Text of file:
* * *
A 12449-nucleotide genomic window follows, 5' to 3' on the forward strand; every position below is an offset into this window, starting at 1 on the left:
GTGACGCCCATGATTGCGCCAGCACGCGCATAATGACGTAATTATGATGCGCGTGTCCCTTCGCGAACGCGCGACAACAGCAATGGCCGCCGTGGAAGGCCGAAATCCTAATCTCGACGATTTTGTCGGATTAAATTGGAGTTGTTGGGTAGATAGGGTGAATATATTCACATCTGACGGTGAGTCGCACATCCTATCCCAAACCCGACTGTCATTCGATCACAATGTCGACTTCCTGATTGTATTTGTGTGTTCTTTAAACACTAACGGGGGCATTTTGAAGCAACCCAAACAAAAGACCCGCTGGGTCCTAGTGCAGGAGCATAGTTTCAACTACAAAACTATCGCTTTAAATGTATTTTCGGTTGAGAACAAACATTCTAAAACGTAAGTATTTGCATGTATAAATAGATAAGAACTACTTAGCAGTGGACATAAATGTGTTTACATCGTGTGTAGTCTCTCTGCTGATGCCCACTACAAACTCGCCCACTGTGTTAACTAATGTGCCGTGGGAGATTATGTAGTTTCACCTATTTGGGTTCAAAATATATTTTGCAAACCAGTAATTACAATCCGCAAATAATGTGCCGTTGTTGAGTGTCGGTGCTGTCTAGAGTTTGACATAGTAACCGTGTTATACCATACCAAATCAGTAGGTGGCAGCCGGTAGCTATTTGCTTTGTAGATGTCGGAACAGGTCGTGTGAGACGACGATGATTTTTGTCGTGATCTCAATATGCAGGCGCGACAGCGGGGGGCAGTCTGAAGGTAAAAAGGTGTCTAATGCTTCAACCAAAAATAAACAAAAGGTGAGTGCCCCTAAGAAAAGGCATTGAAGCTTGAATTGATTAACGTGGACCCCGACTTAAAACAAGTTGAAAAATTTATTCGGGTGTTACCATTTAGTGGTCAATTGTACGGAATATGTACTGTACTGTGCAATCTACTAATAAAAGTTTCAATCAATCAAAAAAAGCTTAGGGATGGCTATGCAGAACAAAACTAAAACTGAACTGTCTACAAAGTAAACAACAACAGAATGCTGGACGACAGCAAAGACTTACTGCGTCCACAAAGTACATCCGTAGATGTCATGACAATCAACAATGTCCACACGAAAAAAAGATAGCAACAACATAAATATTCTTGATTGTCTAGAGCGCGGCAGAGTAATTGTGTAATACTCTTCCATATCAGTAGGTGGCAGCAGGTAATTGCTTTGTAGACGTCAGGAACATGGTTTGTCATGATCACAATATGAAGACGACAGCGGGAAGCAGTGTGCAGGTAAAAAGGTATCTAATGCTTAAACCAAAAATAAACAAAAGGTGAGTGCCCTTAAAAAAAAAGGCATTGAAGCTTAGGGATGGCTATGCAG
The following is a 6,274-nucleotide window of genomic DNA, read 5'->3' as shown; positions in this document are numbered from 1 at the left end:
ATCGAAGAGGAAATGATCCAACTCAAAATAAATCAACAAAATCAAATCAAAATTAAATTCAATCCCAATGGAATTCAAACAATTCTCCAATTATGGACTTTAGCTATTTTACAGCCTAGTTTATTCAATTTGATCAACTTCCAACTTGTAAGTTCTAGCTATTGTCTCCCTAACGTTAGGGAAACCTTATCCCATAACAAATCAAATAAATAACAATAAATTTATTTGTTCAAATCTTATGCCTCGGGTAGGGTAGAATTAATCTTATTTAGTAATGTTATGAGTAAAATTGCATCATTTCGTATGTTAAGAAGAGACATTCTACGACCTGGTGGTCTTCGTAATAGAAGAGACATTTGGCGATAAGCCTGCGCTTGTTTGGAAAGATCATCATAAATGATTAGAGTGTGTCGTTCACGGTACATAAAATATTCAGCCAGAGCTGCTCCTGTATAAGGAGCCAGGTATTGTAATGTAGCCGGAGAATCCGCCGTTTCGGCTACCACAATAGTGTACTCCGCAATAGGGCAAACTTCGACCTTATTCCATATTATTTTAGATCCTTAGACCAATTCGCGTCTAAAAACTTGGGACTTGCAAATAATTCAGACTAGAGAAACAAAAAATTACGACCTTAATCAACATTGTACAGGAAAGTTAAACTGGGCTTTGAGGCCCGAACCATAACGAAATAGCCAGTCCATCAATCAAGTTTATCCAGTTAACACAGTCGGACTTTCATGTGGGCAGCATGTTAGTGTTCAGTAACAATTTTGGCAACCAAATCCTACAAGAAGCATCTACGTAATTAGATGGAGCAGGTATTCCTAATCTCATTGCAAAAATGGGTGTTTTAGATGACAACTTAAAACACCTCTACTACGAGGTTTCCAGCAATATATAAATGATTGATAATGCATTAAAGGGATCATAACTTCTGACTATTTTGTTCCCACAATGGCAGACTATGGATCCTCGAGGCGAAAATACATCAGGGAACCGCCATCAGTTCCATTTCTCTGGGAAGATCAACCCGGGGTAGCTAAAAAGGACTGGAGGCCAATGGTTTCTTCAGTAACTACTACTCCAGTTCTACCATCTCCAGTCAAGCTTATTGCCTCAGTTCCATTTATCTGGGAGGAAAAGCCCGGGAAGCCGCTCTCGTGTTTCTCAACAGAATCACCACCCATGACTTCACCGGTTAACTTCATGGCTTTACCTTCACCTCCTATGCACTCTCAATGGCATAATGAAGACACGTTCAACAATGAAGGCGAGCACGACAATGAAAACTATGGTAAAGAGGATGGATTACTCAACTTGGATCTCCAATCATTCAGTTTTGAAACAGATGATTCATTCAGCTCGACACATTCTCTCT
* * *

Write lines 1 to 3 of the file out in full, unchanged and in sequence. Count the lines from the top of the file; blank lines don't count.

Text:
A 12449-nucleotide genomic window follows, 5' to 3' on the forward strand; every position below is an offset into this window, starting at 1 on the left:
GTGACGCCCATGATTGCGCCAGCACGCGCATAATGACGTAATTATGATGCGCGTGTCCCTTCGCGAACGCGCGACAACAGCAATGGCCGCCGTGGAAGGCCGAAATCCTAATCTCGACGATTTTGTCGGATTAAATTGGAGTTGTTGGGTAGATAGGGTGAATATATTCACATCTGACGGTGAGTCGCACATCCTATCCCAAACCCGACTGTCATTCGATCACAATGTCGACTTCCTGATTGTATTTGTGTGTTCTTTAAACACTAACGGGGGCATTTTGAAGCAACCCAAACAAAAGACCCGCTGGGTCCTAGTGCAGGAGCATAGTTTCAACTACAAAACTATCGCTTTAAATGTATTTTCGGTTGAGAACAAACATTCTAAAACGTAAGTATTTGCATGTATAAATAGATAAGAACTACTTAGCAGTGGACATAAATGTGTTTACATCGTGTGTAGTCTCTCTGCTGATGCCCACTACAAACTCGCCCACTGTGTTAACTAATGTGCCGTGGGAGATTATGTAGTTTCACCTATTTGGGTTCAAAATATATTTTGCAAACCAGTAATTACAATCCGCAAATAATGTGCCGTTGTTGAGTGTCGGTGCTGTCTAGAGTTTGACATAGTAACCGTGTTATACCATACCAAATCAGTAGGTGGCAGCCGGTAGCTATTTGCTTTGTAGATGTCGGAACAGGTCGTGTGAGACGACGATGATTTTTGTCGTGATCTCAATATGCAGGCGCGACAGCGGGGGGCAGTCTGAAGGTAAAAAGGTGTCTAATGCTTCAACCAAAAATAAACAAAAGGTGAGTGCCCCTAAGAAAAGGCATTGAAGCTTGAATTGATTAACGTGGACCCCGACTTAAAACAAGTTGAAAAATTTATTCGGGTGTTACCATTTAGTGGTCAATTGTACGGAATATGTACTGTACTGTGCAATCTACTAATAAAAGTTTCAATCAATCAAAAAAAGCTTAGGGATGGCTATGCAGAACAAAACTAAAACTGAACTGTCTACAAAGTAAACAACAACAGAATGCTGGACGACAGCAAAGACTTACTGCGTCCACAAAGTACATCCGTAGATGTCATGACAATCAACAATGTCCACACGAAAAAAAGATAGCAACAACATAAATATTCTTGATTGTCTAGAGCGCGGCAGAGTAATTGTGTAATACTCTTCCATATCAGTAGGTGGCAGCAGGTAATTGCTTTGTAGACGTCAGGAACATGGTTTGTCATGATCACAATATGAAGACGACAGCGGGAAGCAGTGTGCAGGTAAAAAGGTATCTAATGCTTAAACCAAAAATAAACAAAAGGTGAGTGCCCTTAAAAAAAAAGGCATTGAAGCTTAGGGATGGCTATGCAG
The following is a 6,274-nucleotide window of genomic DNA, read 5'->3' as shown; positions in this document are numbered from 1 at the left end: